Lete maji ya kutumia kwa choo
Trip Start Feb 19, 2009
16Trip End May 19, 2009
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Where I stayed
Grandsons of Abraham
Well not sure where to begin; have now spent 3 full days at the Orphanage and it's tough; a mixture of emotions that leave you feeling elated, deflated, humbled, troubled, spoilt, incredibly lucky, incredibly sad, you find yourself crying because you feel so touched and warmed by the boys incredible journeys to find this place and how happy they are now, to crying through sheer bloody frustration that their Government do sweet FAl!
I can't begin to describe these great boys; its too soon and they are still so wary of me, but the old toys I brought with me from England (Mark - your old beaten up little cars have helped enormously) have gone down a treat; the centre itself is quite modern by Kenyan standards of Orphanages; thanks to the support of so many European volunteers and sponsors they have running water (we (Europeans) can't drink it but the locals have built up their own immunity to bacteria that still exists in the water; I cleaned my teeth with it the other night and ninahara (diarrhoea) set it within a few hours
In Kenya the estimated population is about 32 million with an estimated 50% below the age of 18. I'm told that there are about 750,000 street children in Kenya with over 100,000 in Nairobi and Mombasa alone. (If you consider that Mombasa is approx the same size as Exeter; with thousands of shanty suburbs surrounding it - this gives you some idea of what you see on the street every 200 yards). A lot of the these kids are second or third generation street children and they are tough and I mean tough; they don't sniff glue because they like it; they sniff cheap glue because it starves of hunger and they can sleep in a ditch and NOT give a toss about being physically abused by the gangs that give them glue for a few shillings for begging off of tourists. The number of children on the streets is still increasing and the political unrest last year at the elections has caused many, many problems for those few organisations that are trying so hard to help these poor kids; the North of Kenya is mostly suffering and thousands are now going hungry where pre elections at least the Government hadn't raised the cost of maize - for 40 shillings a family could survive on maize and mangos for 2 days; since the elections tax on maize has gone through the roof; it now costs 120 shillings (1.20p) for the same quantity. This Government sold off 67% of the Country's Maize to Sudan and surrounding countries last year - now these people struggle terribly; that maize was supposed to feed them! But, I'm heartened by news of Professor Philip Alston's work as a UN Special Reporter for Human Rights; it looks like the UN are now on the Government's tail and it is making a lot of publicity out here at the moment with calls for resignations of many very very senior officials.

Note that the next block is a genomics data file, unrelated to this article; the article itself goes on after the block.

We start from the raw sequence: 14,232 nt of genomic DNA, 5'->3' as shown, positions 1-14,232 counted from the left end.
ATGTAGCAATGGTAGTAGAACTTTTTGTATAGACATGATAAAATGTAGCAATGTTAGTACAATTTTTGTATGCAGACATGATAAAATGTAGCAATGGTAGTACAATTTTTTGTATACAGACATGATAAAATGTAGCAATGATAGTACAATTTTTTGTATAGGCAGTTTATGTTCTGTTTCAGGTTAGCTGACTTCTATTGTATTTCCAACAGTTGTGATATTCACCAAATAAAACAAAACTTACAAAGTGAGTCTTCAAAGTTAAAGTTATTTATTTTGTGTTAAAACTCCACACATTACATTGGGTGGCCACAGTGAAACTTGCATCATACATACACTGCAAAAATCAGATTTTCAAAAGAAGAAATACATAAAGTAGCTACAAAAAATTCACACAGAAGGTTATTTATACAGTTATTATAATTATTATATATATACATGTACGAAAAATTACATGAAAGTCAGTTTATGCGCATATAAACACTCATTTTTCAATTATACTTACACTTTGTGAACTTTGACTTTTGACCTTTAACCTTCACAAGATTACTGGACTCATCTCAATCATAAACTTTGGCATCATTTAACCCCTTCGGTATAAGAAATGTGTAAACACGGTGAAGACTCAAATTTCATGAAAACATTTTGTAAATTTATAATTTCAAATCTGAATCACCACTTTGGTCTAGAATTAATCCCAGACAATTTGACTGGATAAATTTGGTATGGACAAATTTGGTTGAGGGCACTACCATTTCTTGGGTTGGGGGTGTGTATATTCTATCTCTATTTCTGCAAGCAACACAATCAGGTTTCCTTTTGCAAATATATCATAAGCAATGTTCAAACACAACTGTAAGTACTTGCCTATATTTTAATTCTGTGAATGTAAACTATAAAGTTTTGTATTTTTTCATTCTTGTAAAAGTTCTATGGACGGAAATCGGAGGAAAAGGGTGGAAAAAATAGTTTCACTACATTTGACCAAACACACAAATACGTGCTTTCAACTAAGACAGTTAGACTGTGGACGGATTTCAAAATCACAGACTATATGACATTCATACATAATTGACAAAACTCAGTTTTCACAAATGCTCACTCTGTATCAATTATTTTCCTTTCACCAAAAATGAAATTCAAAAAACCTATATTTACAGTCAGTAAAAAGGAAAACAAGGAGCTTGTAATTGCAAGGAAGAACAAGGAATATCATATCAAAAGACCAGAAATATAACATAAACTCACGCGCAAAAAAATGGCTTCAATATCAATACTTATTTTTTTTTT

Anyway; enough about all of that - and would be good for me to keep it low key - all this stuff is widely reported (but apparently not very much in the UK or US!!)